During his 14-day follow-up appointment in our outpatient clinic, the patient demonstrated complete recovery with no additional swelling of the groin and excellent healing of the surgical site (see figure 5 for postoperative results). The patient reported no pain, fever or general malaise. Although he had not resumed driving yet, he anticipated doing so in the near future. ICG lymphography was conducted again, revealing a linear pattern extending from the foot to the groin. Laterally and just below the surgical scar, the anastomosis was observed to be patent. Another significant finding was the absence of ICG accumulation in the area of the previous lymphocele, emphasising the success of the surgery. The sutures were removed, and the patient left the clinic satisfied with his progress.

Figure 5

14 days postoperatively. The patient presents a full recovery, with no swelling at the groin.

Following the lymphocele’s appearance, the patient could not drive his car. However, 1 month following surgery, during a telephone consultation, the patient joyfully reported that he had undertaken his first drive the previous day, which went exceptionally well and surpassed all expectations. He also noted improved control and functionality of his leg and expressed great optimism for the future.


This case report presents the first case of a lymphocele at the groin treated with excision and robot-assisted microsurgical lymphovenous anastomosis using the Symani Surgical System, highlighting a significant advancement in the management of lymphatic disorders. Investigating lymphovenous anastomosis as an alternative approach to ligation in the management of lymphoceles reflects a shift towards innovative approaches aiming to create new, effective lymphatic pathways. When combined with robotic assistance, this method offers a refined precision that surpasses conventional surgical techniques.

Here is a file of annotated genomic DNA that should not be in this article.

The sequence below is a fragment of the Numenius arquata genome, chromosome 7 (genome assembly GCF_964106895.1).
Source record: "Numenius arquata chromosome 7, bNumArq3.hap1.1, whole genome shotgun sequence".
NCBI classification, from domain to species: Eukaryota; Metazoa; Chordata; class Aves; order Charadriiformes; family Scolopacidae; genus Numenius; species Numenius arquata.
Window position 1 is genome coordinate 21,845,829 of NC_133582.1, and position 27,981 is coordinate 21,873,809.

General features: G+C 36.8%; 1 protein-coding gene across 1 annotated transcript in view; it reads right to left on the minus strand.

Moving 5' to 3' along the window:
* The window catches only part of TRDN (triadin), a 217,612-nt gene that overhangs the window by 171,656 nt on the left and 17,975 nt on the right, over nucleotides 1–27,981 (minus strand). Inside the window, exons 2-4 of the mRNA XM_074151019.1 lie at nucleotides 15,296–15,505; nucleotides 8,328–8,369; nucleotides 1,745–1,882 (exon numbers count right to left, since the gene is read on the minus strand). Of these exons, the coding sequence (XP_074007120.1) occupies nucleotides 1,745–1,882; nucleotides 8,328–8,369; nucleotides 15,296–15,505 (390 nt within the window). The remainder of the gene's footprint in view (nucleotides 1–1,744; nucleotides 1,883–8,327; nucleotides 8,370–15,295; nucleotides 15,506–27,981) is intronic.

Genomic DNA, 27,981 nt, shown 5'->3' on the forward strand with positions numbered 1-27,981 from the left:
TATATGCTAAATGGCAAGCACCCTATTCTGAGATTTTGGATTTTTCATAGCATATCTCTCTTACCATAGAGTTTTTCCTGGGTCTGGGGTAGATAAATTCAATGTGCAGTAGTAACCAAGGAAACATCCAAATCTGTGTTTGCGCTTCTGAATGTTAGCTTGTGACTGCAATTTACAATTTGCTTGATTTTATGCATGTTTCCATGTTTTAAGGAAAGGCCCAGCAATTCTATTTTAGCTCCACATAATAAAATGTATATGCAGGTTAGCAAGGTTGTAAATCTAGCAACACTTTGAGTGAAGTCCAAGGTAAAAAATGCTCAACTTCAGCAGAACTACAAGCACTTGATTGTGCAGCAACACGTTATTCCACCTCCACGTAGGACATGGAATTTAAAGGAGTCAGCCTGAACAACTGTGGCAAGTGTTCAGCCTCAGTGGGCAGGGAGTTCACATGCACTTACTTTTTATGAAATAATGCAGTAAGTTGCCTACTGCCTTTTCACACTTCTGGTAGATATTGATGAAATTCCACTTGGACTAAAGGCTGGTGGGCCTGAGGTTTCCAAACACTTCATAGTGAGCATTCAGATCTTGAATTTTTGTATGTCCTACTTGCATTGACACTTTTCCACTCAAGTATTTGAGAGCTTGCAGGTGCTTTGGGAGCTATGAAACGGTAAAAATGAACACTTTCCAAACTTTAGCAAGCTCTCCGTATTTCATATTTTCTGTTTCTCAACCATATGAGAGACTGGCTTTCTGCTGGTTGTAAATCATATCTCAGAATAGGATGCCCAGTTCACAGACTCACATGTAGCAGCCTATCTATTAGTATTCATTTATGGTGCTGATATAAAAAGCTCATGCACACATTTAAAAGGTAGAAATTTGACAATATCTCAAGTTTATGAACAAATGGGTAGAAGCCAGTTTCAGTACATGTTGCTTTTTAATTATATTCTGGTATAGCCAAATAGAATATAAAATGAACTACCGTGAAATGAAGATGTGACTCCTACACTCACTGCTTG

Treating lymphoceles poses challenges due to their high recurrence rates and varying responses to treatment. These are often situated near crucial structures like blood vessels, nerves and organs, necessitating meticulous surgical planning to minimise risks. While lymphovenous anastomosis is mainly used for secondary lymphoedema, it has also been adapted for lymphocele treatment.3 7–11 Yet, literature on lymphocele reconstruction, particularly using robotic systems, remains sparse.12 Conventional lymphovenous anastomosis has been a mainstay in the surgical treatment of lymphatic conditions, including lymphoceles, due to its direct approach and the surgeon’s ability to use tactile feedback during the procedure.3 A comparison between robot-assisted lymphovenous anastomosis and conventional lymphovenous anastomosis highlights each method’s unique benefits and hurdles, significantly shaped by the extent of technological use, cost factors and the impact on surgical outcomes.

The robotic surgical platform has gained widespread clinical use in different specialties, including urology, gynaecology and abdominal surgery. However, the introduction into plastic and reconstructive surgery has been lagging behind. The first robot-assisted surgery was invented in 1997 to perform laparoscopic surgery using the da Vinci surgical system (Intuitive Surgical, Sunnyvale, California, USA) approved by the Food and Drug Administration in 2000.13 It was not until 2007 that the first microsurgical anastomosis was performed by the da Vinci robot for an autologous breast reconstruction using a transverse rectus abdominis muscle flap.14 This is considered the beginning of robot-assisted microsurgery; however, da Vinci systems are large and powerful, posing challenges when performing microsurgery.15